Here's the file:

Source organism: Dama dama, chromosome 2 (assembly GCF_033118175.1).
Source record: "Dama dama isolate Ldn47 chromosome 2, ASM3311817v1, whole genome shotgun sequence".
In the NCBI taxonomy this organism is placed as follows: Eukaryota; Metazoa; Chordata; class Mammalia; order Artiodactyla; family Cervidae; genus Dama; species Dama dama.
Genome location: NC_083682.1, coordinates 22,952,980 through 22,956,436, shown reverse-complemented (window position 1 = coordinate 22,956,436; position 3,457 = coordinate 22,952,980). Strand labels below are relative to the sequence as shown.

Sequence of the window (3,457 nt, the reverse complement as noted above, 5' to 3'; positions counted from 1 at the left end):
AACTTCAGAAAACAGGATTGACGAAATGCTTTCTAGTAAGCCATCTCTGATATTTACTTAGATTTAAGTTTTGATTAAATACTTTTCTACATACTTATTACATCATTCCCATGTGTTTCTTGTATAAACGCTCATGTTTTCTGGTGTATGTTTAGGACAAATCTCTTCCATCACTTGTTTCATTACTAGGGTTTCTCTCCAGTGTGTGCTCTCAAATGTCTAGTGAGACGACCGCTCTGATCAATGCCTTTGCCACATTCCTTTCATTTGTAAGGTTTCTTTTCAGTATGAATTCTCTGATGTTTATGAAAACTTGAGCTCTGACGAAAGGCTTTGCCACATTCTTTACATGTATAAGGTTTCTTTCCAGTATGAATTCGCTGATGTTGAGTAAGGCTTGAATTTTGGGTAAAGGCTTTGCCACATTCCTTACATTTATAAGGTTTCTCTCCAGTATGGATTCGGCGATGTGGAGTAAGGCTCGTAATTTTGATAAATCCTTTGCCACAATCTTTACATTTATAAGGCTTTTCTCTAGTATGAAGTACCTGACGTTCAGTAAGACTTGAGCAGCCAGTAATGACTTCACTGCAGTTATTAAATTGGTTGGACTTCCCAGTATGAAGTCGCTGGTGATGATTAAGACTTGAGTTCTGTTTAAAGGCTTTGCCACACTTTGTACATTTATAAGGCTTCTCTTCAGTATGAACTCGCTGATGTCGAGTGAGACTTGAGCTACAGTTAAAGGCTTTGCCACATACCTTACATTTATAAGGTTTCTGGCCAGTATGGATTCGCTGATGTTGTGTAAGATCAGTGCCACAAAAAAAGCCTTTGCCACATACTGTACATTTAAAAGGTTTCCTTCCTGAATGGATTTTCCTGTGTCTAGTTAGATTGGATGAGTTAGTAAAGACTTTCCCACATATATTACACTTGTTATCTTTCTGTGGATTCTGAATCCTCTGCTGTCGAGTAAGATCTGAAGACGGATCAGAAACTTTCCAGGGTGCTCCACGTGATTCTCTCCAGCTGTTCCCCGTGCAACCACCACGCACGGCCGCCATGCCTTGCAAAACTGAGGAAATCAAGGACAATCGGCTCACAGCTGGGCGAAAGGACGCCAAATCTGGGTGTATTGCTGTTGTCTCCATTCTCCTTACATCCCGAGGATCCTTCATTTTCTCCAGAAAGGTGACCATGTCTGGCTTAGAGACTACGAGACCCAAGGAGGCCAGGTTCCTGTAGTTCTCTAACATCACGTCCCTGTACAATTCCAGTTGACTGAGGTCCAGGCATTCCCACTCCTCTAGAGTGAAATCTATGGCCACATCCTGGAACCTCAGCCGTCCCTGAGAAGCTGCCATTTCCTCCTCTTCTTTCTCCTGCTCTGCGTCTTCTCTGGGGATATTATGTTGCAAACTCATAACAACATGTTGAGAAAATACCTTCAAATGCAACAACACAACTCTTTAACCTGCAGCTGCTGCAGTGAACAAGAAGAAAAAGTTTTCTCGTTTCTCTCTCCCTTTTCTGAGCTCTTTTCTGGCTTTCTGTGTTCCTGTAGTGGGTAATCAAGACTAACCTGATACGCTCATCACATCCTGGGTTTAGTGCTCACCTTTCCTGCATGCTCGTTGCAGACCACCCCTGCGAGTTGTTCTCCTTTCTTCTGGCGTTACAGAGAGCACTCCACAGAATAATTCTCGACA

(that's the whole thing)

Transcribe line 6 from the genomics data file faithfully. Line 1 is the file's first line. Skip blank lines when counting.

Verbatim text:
AACTTCAGAAAACAGGATTGACGAAATGCTTTCTAGTAAGCCATCTCTGATATTTACTTAGATTTAAGTTTTGATTAAATACTTTTCTACATACTTATTACATCATTCCCATGTGTTTCTTGTATAAACGCTCATGTTTTCTGGTGTATGTTTAGGACAAATCTCTTCCATCACTTGTTTCATTACTAGGGTTTCTCTCCAGTGTGTGCTCTCAAATGTCTAGTGAGACGACCGCTCTGATCAATGCCTTTGCCACATTCCTTTCATTTGTAAGGTTTCTTTTCAGTATGAATTCTCTGATGTTTATGAAAACTTGAGCTCTGACGAAAGGCTTTGCCACATTCTTTACATGTATAAGGTTTCTTTCCAGTATGAATTCGCTGATGTTGAGTAAGGCTTGAATTTTGGGTAAAGGCTTTGCCACATTCCTTACATTTATAAGGTTTCTCTCCAGTATGGATTCGGCGATGTGGAGTAAGGCTCGTAATTTTGATAAATCCTTTGCCACAATCTTTACATTTATAAGGCTTTTCTCTAGTATGAAGTACCTGACGTTCAGTAAGACTTGAGCAGCCAGTAATGACTTCACTGCAGTTATTAAATTGGTTGGACTTCCCAGTATGAAGTCGCTGGTGATGATTAAGACTTGAGTTCTGTTTAAAGGCTTTGCCACACTTTGTACATTTATAAGGCTTCTCTTCAGTATGAACTCGCTGATGTCGAGTGAGACTTGAGCTACAGTTAAAGGCTTTGCCACATACCTTACATTTATAAGGTTTCTGGCCAGTATGGATTCGCTGATGTTGTGTAAGATCAGTGCCACAAAAAAAGCCTTTGCCACATACTGTACATTTAAAAGGTTTCCTTCCTGAATGGATTTTCCTGTGTCTAGTTAGATTGGATGAGTTAGTAAAGACTTTCCCACATATATTACACTTGTTATCTTTCTGTGGATTCTGAATCCTCTGCTGTCGAGTAAGATCTGAAGACGGATCAGAAACTTTCCAGGGTGCTCCACGTGATTCTCTCCAGCTGTTCCCCGTGCAACCACCACGCACGGCCGCCATGCCTTGCAAAACTGAGGAAATCAAGGACAATCGGCTCACAGCTGGGCGAAAGGACGCCAAATCTGGGTGTATTGCTGTTGTCTCCATTCTCCTTACATCCCGAGGATCCTTCATTTTCTCCAGAAAGGTGACCATGTCTGGCTTAGAGACTACGAGACCCAAGGAGGCCAGGTTCCTGTAGTTCTCTAACATCACGTCCCTGTACAATTCCAGTTGACTGAGGTCCAGGCATTCCCACTCCTCTAGAGTGAAATCTATGGCCACATCCTGGAACCTCAGCCGTCCCTGAGAAGCTGCCATTTCCTCCTCTTCTTTCTCCTGCTCTGCGTCTTCTCTGGGGATATTATGTTGCAAACTCATAACAACATGTTGAGAAAATACCTTCAAATGCAACAACACAACTCTTTAACCTGCAGCTGCTGCAGTGAACAAGAAGAAAAAGTTTTCTCGTTTCTCTCTCCCTTTTCTGAGCTCTTTTCTGGCTTTCTGTGTTCCTGTAGTGGGTAATCAAGACTAACCTGATACGCTCATCACATCCTGGGTTTAGTGCTCACCTTTCCTGCATGCTCGTTGCAGACCACCCCTGCGAGTTGTTCTCCTTTCTTCTGGCGTTACAGAGAGCACTCCACAGAATAATTCTCGACA